“Blessed is she who believed that the Lord would fulfil the promise he made to her.” (Luke 1:45)

Advent is a time of waiting. It is not just a matter of putting in the time; it is a waiting with expectation. Today’s Gospel puts before us the image of two pregnant women meeting together as a great and wonderful image for this time. Like pregnancy, Advent points to the future. At the end of this week we will celebrate the birth of Jesus, the fulfilment of the promise made to Mary. Many things can go wrong in a pregnancy, but the focus doesn’t lie there. Rather, it centres in the promised new life, which when we become conscious of it does bring a leap of the joy-in-expectation. (Luke 1:44) Though a fragile and precarious time, pregnancy is a proclamation of good-news-in-advance, which is based solely on a promise and the hope it engenders. We are an Advent People who wait for our coming Lord; we ought to be a People joyful in our waiting with eager longing — as St Paul puts it: ‘We hope for what we do not see, and with patience we eagerly expect it.’ (Romans 8:25) Is this not what the image a pregnant woman portrays? Our waiting is the proclamation of our hope in the Good News.

Matthew’s Jesus tells us, “Where two or three are gathered in my name, there am I among them.” (Matthew 18:20) Mary and Elizabeth, two ordinary and insignificant women in the back blocks of nowhere, came together … and celebrated the presence of the Lord in their midst. (Luke 1:42-46) We who gather in Jesus’ name, ordinary and obscure as we are, ought likewise to celebrate the presence of Emmanuel, the God-who-is-with-us — even though, like Mary and Elizabeth, when we look around all we see is you and me. (Matthew 1:23) Elizabeth pronounces Mary to be blessed: “Blessed are you among women, and blessed is the fruit of your womb!” (Luke 1:42) She is blessed through being pregnant with the Lord. In our gathering we, too, are pregnant with the Lord; we, too, are blessed; we, too, should celebrate God’s blessing. Elizabeth goes on to elaborate what Mary has done to deserve such honour: “Blessed is she who believed that there would be a fulfilment of what was spoken to her from the Lord.” (Luke 1:45) Our call is to likewise believe and wait for the fulfilment of the promise given us in our gathering. For doing this we, too, will be blessed. Later, after Jesus was born, we are told of a man in Jerusalem whose name was Simeon, who was eagerly waiting just so. He was a good man, a lover of God who kept himself pure, and the Spirit of holiness rested upon him. And he believed in the immanent coming of the Messiah: ‘It had been made known to him by the Holy Spirit that he would not die before he should see the Christ of the Lord,’ we are told. (Luke 2:25-26. C.f.: John 21:23) In a sense, his is our vocation, too: we are to keep ourselves pure in eager expectation of the Lord’s coming so as to be ready for it; we ought always be mindful of the Lord’s immanent presence in our midst. As it is for pregnant women, our focus has to be on his coming. (C.f.: Luke 12:40, 46) We are an Advent People, a People in waiting.

Later in this Gospel we are told of ‘a woman in the crowd who raised her voice and said to Jesus, “Blessed is the womb that bore you, and the breasts at which you nursed!” But he said, “Blessed rather are those who hear the word of God and keep it!” (Luke 11:27- 28) In saying this Jesus in no way means to denigrate his mother’s blessing, but rather to amplify it. Previously he had said to those who had gathered around him, “My mother and my brothers are those who hear the word of God and do it.” (Luke 8:21) What Jesus is saying is a recognition of what his mother did: she heard God’s Word and kept it. It is for this that she is called ‘Blessed.’ Mary, the Mother of Jesus, thus point to what we must do in this our time of waiting for the Lord’s coming: we must listen to God’s Word and put it into practice, we must let it become flesh in our flesh, so to speak. (John 1:14) For us, too, it can be a troubling Word, and we might wonder how on earth we might keep it. (Luke 1:29, 34) But these are only difficulties that flow from the limitations of our humanity. (Romans 7:14ff. C.f.: Luke 8:14) Like Mary, we are called to accept the Lord’s assurance, “Nothing is impossible to God” (Luke 1:37), and believe in the promise that he will come and we will see him again. (Luke 8:21) It still is as Jesus put it to his disciples when his hour had come: “When a woman is giving birth, she has sorrow because her hour has come, but when she has delivered the baby, she no longer remembers the anguish, for joy that a human being has been born into the world. So also you have sorrow now, but I will see you again, and your hearts will rejoice, and no one will take your joy from you.” (John 16:21-22)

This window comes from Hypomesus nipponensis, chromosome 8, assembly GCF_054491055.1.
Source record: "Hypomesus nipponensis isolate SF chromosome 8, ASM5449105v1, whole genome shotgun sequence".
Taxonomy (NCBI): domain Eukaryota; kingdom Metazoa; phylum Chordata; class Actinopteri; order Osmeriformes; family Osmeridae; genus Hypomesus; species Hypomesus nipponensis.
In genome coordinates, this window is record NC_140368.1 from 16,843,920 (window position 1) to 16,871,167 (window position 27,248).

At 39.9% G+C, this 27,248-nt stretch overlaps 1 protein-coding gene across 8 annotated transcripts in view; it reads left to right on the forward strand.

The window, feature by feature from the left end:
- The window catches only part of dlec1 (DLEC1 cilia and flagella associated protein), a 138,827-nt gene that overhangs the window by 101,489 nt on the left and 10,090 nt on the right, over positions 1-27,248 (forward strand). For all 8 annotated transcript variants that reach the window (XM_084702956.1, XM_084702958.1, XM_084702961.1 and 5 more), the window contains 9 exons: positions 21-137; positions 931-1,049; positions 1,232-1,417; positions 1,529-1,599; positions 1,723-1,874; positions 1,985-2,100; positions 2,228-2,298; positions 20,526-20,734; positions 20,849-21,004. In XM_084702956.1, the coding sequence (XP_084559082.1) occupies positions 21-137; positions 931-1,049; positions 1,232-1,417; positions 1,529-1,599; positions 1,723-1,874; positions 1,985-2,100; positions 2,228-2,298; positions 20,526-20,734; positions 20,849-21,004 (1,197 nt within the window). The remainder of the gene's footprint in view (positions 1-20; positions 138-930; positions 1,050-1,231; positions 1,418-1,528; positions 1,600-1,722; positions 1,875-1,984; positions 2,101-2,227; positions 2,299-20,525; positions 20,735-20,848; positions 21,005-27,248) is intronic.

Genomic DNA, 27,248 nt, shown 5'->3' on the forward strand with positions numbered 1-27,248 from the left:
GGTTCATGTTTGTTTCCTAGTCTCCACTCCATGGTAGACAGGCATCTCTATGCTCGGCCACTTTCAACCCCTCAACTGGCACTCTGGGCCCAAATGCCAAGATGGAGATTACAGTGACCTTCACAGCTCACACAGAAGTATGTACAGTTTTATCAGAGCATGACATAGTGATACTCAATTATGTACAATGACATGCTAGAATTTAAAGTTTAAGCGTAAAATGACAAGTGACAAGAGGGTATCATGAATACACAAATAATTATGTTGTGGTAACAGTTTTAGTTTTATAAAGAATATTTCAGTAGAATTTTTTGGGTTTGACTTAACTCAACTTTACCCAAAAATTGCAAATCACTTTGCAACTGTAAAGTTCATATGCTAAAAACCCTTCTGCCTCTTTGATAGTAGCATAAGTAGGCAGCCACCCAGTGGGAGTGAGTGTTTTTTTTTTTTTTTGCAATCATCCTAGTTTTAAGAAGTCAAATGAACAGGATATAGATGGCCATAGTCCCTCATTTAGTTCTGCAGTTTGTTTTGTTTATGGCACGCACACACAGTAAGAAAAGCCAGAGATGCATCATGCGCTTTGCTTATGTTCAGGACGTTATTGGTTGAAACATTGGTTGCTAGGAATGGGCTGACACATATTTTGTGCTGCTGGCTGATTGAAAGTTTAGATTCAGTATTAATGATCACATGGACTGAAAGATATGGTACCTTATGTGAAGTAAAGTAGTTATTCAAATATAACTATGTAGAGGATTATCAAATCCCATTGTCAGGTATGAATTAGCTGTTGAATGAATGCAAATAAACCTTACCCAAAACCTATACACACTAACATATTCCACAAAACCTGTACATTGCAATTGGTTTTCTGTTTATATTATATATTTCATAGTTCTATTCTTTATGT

Our is a call to hold onto the joy that comes in our expectation, despite the sorrows that might accompany it. ‘For this hope we are saved,’ as St Paul puts it. (Romans 8:24. C.f.: 5:1- 5) Or as Elizabeth would put it: “Blessed are we who believe that the promise made us by the Lord will be fulfilled.” (Luke 1:45) Just what this hope will turn out to be we do not know; all we know is ‘that when he appears we shall be like him, because we shall see him as he is.’ (1 John 3:2. C.f.: Luke 1:66; Romans 7:24-25) This is the hope in our time of waiting. With Mary we might say, “How can this be?” And the answer is the same: “The Holy Spirit will come upon you, and the power of the Most High will overshadow you.” (Luke 1:35) Here is the source of our joy, for this Spirit was given by the Lord as his parting gift to us. (John 20:22) So, ‘our hope will not put us to shame,’ and ‘we can boast on our hope in God’s power,’ as St Paul puts it. (Romans 5:2, 5) Our Advent hope is expressed in a confident joy. (C.f.: Romans 4:20-21) For this hope we will be saved. We are indeed truly blessed.

By Dom Steele Hartmann OCSO